Book Launch, What’s Up, Cards, and Happithoughts

It’s official, finally! The book is out! 42 Rules for Working Moms launches this week. I’ve had a chance to skim over it, and honestly, what a group of women! We’re from all over the place, married, single, highly educated or not, all sorts of backgrounds. Pretty darned cool if you ask me! Should you pick it up, my rule is #34: Observe the Peace. Watching little ones sleep can be a centering experience, a calming end to the day, a reminder of what is really important, and one heck of a happy fix.

If you’d like to know more (like where to buy it!), feel free to contact me here, or go to http://www.42rules.com/working_moms/

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I haven’t been writing much of late because there’s something that’s bothering me. Something I need to deal with inside my own head, and it’s something I’m not really ready to write about. Not in a public forum like this. I have a big regret. And this regret is starting to affect my reactions to some topics. But I don’t like living my life with any regrets, particularly one like this. So it’s just something I need to accept and move on from. This isn’t an easy thing to do though.

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News item today on the news radio station I wake up to. Something about the obvious bias against fathers in the card industry. I’d thought something similar when searching for Father’s Day cards earlier this week. This is something fairly new for me, as I’m just not a card-sending kind of person, but I need to shape up on that front. I like receiving cards. It makes me feel special. If my family missed my birthday I’d feel hurt. I know cards make other people feel special too. So … leap of logic here, I don’t like being the type of person who doesn’t send cards. But all of that is beside the point.

It was hard to find nice Fathers Day cards. Really hard! Roughly three quarters had a fat slob in his undershirt and shorts scratching himself on a couch, yelling for a beer while he watched TV. Most of the rest had golf jokes. Or variations on a dad on all fours on a skateboard, kid riding on his back, kid squealing with glee for Daddy to fart again. Nice representation of fatherhood, eh? I got all grouchy about the card industry, portraying fathers as useless or intestinally distressed. Cameron’s father hasn’t polluted my mental image of fathers, I have two excellent, strong, wonderful father-figures (Dad and Bill) in my family to counter his example.

But as I lay in bed, half-dozing still, listening to this report I decided that this was ludicrous. The card industry is a reflection of society. They’re trying to make money. If flowery prose and poetry sold Father’s Day cards you can bet your hiney they’d make them. A lot of them! The available selection of cards is the result of careful market research into what will sell. It’s not that we (in the society meaning of the word) think fathers are like that. It’s that we buy cards like that because that’s what we are led to believe, rightly or not, that guys want to be given. I’m also willing to bet that the slimmer pickings and fewer cards in general compared with Mothers Day cards is because fewer people buy Fathers Day cards. We’re raised to think that real guys don’t want sentimental poetry, flattering thoughts, overt heartfelt thank yous in the same way women do, so we don’t go buy the men in our lives cards with those things. Instead, we buy fart jokes. Because that’s what men appreciate, right?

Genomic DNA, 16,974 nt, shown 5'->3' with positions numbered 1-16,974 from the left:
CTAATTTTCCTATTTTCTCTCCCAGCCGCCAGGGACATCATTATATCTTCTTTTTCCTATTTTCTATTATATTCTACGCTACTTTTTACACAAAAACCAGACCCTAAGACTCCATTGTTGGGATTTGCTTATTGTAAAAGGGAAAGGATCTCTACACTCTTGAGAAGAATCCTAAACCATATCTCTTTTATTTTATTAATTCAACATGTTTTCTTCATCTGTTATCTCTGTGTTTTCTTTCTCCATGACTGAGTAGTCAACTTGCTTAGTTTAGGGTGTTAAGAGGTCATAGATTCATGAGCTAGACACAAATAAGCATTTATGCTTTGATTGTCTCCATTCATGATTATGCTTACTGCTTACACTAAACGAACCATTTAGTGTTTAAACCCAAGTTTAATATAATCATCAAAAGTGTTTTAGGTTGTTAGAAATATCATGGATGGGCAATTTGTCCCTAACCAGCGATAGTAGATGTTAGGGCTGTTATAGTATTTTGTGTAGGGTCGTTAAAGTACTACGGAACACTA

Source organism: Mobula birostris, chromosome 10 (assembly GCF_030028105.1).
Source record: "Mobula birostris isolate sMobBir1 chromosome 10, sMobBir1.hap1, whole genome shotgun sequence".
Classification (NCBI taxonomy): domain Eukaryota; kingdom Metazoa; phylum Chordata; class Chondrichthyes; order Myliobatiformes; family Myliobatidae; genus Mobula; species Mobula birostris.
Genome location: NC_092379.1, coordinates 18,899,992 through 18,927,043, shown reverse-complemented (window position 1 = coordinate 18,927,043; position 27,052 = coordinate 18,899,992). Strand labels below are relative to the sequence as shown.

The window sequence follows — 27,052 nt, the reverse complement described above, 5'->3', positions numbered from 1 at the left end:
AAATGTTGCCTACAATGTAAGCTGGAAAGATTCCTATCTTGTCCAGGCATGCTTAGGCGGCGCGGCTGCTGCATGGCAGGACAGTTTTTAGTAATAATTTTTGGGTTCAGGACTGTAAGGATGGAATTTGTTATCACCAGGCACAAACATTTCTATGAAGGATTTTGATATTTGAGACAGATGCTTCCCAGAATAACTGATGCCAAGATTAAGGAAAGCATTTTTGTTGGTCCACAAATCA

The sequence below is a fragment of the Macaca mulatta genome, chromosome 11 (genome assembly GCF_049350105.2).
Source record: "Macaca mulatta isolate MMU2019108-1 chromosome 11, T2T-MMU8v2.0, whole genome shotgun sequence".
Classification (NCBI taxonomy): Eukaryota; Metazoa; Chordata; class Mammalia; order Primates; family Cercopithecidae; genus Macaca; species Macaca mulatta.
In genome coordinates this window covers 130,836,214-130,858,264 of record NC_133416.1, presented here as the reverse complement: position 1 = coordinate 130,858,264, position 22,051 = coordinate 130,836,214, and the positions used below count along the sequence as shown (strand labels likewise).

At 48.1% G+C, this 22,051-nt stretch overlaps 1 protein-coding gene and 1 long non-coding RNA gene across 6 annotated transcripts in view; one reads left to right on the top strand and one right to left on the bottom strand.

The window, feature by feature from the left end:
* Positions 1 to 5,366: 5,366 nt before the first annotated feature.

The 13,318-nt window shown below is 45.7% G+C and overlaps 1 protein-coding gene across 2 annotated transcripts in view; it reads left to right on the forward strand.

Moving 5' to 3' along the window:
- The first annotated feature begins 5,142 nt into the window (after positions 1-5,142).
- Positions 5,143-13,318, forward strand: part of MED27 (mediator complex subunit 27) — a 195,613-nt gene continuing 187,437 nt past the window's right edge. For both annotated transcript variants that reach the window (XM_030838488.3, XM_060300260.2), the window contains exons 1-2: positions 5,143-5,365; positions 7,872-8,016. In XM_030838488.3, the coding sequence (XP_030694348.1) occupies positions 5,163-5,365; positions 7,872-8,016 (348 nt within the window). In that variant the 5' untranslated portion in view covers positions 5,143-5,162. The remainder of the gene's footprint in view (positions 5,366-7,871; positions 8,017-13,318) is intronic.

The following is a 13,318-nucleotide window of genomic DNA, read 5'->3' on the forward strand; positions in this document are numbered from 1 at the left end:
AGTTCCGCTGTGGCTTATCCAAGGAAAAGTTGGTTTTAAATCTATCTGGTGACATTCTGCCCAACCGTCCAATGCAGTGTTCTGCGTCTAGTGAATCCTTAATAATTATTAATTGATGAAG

I don’t think Hallmark is to blame at all for this one.

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Okay, happy thoughts time. I’m starting to feel a little like I need it.
• Cameron. Let’s start with him. He’s so determined to walk on his own that he makes me smile even when I’m ready to scream at him. We walked … I don’t know how far today. Book store to London Drugs to home. Far. Every fricking ten feet he found something to stop and do, something he had to do again and again and again and again. But he was determined. Poor little guy, he didn’t get to buy the random things he said he wanted to buy, then I wouldn’t let him explore his world on the way home.
• Okay, I’m going to cheat. Another one about Cameron. He picks flowers for me – today, a wee bouquet of buttercups from the roadside.
• My kitchen is clean. So is my living room.
• I applied for two jobs today.
• It was sunny! And we met some down-the-street neighbours with a fifteen month old son, Pierson. I think I spelled that right. Might be Peirson. They were clear, not the same spelling as in Lester B. Had a nice chat with them while we walked – they’ve lived in the area for a few years, she’s a new prof at SFU, he’s an investment banker. And while I remember their son’s name … I cannot for the life of me recall their names. Oh well.

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One response to “Book Launch, What’s Up, Cards, and Happithoughts

  1. Oh, I don’t like to see you sad. I’m here if you want to talk about it.

    I went to the B&N website and found your book there! I’m so excited, I’m definitely getting it! Now when you become famous, I can tell everyone that I know you!

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